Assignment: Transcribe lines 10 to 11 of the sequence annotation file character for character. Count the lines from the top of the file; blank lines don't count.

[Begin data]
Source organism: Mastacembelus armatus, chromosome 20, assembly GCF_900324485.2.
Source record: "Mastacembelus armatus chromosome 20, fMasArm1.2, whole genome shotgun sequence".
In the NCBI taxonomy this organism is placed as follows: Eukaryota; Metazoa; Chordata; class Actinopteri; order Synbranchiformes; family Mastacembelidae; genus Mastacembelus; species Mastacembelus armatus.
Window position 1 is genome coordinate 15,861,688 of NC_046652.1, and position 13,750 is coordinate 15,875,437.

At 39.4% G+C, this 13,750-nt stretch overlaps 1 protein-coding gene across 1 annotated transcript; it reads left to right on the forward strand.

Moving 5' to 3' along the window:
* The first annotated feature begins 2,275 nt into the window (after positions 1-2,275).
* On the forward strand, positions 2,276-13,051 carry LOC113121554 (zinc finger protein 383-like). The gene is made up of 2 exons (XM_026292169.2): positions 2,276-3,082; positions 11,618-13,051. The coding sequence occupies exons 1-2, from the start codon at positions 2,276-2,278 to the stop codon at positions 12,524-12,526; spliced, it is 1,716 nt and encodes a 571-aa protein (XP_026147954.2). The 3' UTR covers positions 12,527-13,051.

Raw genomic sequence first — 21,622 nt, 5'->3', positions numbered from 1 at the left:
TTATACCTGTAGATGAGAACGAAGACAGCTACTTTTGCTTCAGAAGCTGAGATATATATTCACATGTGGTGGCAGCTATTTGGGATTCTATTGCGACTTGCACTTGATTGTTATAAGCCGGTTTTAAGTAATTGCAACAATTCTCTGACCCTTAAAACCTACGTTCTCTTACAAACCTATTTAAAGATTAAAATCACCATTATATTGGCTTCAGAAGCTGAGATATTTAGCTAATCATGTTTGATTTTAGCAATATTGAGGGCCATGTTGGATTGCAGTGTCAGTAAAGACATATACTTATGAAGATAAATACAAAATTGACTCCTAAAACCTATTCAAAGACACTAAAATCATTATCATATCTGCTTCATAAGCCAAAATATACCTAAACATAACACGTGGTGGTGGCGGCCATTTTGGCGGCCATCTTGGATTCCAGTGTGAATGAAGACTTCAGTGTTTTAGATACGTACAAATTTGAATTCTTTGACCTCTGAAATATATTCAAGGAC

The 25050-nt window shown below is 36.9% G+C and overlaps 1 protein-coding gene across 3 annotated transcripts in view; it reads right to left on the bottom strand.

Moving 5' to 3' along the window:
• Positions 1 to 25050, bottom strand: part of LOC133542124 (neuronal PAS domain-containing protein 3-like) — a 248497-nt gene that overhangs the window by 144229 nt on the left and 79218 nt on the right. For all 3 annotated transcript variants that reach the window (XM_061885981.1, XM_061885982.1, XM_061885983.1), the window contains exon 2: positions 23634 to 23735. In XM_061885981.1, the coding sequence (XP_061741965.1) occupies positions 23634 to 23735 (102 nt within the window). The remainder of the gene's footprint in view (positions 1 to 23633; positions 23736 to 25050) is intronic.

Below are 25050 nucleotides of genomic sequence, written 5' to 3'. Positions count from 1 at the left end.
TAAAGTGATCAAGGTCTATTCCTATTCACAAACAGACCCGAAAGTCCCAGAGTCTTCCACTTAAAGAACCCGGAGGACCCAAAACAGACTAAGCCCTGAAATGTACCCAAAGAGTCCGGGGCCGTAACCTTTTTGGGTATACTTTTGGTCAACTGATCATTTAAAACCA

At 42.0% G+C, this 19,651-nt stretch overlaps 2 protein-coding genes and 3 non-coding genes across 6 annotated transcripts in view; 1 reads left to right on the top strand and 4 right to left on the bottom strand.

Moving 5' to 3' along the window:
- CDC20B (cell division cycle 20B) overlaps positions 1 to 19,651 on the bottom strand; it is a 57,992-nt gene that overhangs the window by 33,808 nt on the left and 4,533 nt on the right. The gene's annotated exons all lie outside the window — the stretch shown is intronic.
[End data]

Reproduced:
TTATACCTGTAGATGAGAACGAAGACAGCTACTTTTGCTTCAGAAGCTGAGATATATATTCACATGTGGTGGCAGCTATTTGGGATTCTATTGCGACTTGCACTTGATTGTTATAAGCCGGTTTTAAGTAATTGCAACAATTCTCTGACCCTTAAAACCTACGTTCTCTTACAAACCTATTTAAAGATTAAAATCACCATTATATTGGCTTCAGAAGCTGAGATATTTAGCTAATCATGTTTGATTTTAGCAATATTGAGGGCCATGTTGGATTGCAGTGTCAGTAAAGACATATACTTATGAAGATAAATACAAAATTGACTCCTAAAACCTATTCAAAGACACTAAAATCATTATCATATCTGCTTCATAAGCCAAAATATACCTAAACATAACACGTGGTGGTGGCGGCCATTTTGGCGGCCATCTTGGATTCCAGTGTGAATGAAGACTTCAGTGTTTTAGATACGTACAAATTTGAATTCTTTGACCTCTGAAATATATTCAAGGAC

The 25050-nt window shown below is 36.9% G+C and overlaps 1 protein-coding gene across 3 annotated transcripts in view; it reads right to left on the bottom strand.